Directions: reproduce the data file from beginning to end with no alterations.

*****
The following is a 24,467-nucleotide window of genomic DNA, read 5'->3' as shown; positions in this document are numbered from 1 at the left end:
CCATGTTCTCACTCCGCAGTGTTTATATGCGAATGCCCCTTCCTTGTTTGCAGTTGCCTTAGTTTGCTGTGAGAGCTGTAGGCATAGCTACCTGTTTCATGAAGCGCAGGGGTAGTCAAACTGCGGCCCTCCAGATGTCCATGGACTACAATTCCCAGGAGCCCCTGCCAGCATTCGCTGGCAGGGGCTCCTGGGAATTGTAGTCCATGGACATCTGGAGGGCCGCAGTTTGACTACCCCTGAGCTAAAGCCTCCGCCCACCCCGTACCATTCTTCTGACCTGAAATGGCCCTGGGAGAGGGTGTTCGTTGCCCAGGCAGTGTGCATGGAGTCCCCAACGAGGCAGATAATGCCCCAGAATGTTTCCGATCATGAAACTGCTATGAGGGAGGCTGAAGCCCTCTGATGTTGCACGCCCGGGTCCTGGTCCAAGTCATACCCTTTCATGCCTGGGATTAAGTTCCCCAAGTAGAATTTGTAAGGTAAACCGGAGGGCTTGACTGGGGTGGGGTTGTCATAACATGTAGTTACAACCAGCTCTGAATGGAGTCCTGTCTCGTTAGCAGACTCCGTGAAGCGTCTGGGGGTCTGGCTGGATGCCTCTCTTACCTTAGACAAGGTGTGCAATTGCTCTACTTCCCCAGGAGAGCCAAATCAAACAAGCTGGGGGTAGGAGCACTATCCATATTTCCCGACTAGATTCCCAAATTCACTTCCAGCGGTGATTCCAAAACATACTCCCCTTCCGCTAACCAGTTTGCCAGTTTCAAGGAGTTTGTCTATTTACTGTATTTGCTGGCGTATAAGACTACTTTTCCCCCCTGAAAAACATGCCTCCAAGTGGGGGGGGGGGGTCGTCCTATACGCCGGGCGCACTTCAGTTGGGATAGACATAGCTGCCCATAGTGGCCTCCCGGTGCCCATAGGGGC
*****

The following is a 24,467-nucleotide window of genomic DNA, read 5'->3' as shown; positions in this document are numbered from 1 at the left end:
CCATGTTCTCACTCCGCAGTGTTTATATGCGAATGCCCCTTCCTTGTTTGCAGTTGCCTTAGTTTGCTGTGAGAGCTGTAGGCATAGCTACCTGTTTCATGAAGCGCAGGGGTAGTCAAACTGCGGCCCTCCAGATGTCCATGGACTACAATTCCCAGGAGCCCCTGCCAGCATTCGCTGGCAGGGGCTCCTGGGAATTGTAGTCCATGGACATCTGGAGGGCCGCAGTTTGACTACCCCTGAGCTAAAGCCTCCGCCCACCCCGTACCATTCTTCTGACCTGAAATGGCCCTGGGAGAGGGTGTTCGTTGCCCAGGCAGTGTGCATGGAGTCCCCAACGAGGCAGATAATGCCCCAGAATGTTTCCGATCATGAAACTGCTATGAGGGAGGCTGAAGCCCTCTGATGTTGCACGCCCGGGTCCTGGTCCAAGTCATACCCTTTCATGCCTGGGATTAAGTTCCCCAAGTAGAATTTGTAAGGTAAACCGGAGGGCTTGACTGGGGTGGGGTTGTCATAACATGTAGTTACAACCAGCTCTGAATGGAGTCCTGTCTCGTTAGCAGACTCCGTGAAGCGTCTGGGGGTCTGGCTGGATGCCTCTCTTACCTTAGACAAGGTGTGCAATTGCTCTACTTCCCCAGGAGAGCCAAATCAAACAAGCTGGGGGTAGGAGCACTATCCATATTTCCCGACTAGATTCCCAAATTCACTTCCAGCGGTGATTCCAAAACATACTCCCCTTCCGCTAACCAGTTTGCCAGTTTCAAGGAGTTTGTCTATTTACTGTATTTGCTGGCGTATAAGACTACTTTTCCCCCCTGAAAAACATGCCTCCAAGTGGGGGGGGGGGGTCGTCCTATACGCCGGGCGCACTTCAGTTGGGATAGACATAGCTGCCCATAGTGGCCTCCCGGTGCCCATAGGGGC